This module helps you to build an intellectual foundation to business as a field of inquiry. The module links big topics to the everyday workings of organisations and individuals. You will locate the emergence of business, management, and the modern world, not only in its economic context but within a wider arena of social and political transformation across sociology, psychology, anthropology, and philosophy. We examine a host of ‘isations and ‘isms’ in a practical, stimulating, and most importantly relevant way.
The module is intentionally critical and provocative at times; alternative ways of thinking are presented and encouraged. You will be exposed to competing perspectives on some of the most fundamental changes and problems facing individuals and organisations. They will be strongly encouraged to develop reflective awareness of the ways through which seemingly distant or abstract ideas shape the organisation of contemporary societies and our everyday lives. This is an important module as it develops knowledge and frameworks through which to develop thinking regardless of future module, course, or career application. This module surfaces some of taken for granted assumptions and opens them up to challenge through critical thinking.
By the end of the module you will have a powerful set of thinking tools by which to interpret the past, the present, and visions of the future. The module has two principal aims: first, to impress upon students the importance of these ‘big topics’ that have impacted most strongly on the development of advanced human societies, the organisations that inhabit them, and indeed the humans; and second, to motivate students to reflect on the relevance of these ideas for their own lives, and for the wider challenges of the contemporary business world. Having finished the module, students will have an understanding of business management as an intellectually stimulating and liberal subject. They will then be able to position in a contingently emerging world; a world that we are often tempted to take as natural and somehow inevitable when it is not.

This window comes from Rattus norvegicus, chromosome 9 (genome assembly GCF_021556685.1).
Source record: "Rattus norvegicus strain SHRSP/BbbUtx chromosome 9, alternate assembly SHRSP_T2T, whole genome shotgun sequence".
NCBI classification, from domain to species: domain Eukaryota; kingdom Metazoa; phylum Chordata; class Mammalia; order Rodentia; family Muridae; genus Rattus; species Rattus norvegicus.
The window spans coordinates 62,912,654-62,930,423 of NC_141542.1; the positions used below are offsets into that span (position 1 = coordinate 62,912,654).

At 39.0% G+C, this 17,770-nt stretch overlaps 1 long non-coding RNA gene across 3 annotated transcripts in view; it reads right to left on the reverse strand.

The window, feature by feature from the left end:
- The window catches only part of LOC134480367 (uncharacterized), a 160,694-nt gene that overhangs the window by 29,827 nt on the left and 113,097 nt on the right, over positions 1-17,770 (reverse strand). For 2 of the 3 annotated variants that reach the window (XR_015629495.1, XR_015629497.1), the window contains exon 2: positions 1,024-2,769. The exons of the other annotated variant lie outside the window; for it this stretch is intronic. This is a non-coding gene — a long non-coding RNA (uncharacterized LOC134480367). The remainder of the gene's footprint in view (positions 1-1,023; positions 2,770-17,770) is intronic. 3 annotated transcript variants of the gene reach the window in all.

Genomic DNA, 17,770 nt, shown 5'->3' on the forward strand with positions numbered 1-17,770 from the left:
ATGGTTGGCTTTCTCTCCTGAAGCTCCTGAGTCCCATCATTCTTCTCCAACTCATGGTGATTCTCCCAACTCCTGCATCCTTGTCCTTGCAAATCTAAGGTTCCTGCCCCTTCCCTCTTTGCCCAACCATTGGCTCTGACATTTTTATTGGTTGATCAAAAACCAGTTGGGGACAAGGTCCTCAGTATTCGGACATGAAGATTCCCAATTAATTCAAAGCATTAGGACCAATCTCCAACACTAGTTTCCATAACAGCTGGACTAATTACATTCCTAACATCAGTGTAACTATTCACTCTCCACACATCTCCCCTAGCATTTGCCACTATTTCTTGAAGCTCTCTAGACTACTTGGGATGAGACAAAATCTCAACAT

The course is split into three sections. The first section examines some of the large themes and meta-ideas that underpin much of our thinking in society, business, and management. They serve as a framing ideas through which to view the world around us and what follows in the module. These topics include capitalism, modernity and neoliberalism, globalisation, consumption, and work. The second section then looks at more abstract ideas including time and space, technology, knowledge work and professions.
The final section aims to add specificity by considering inequalities (race, gender, class, and others) and their impact on organisations and individuals, changing workplaces, work transitions, identity, and the future of work.
Throughout, the course examines how things were to then see how things are – and how they could be.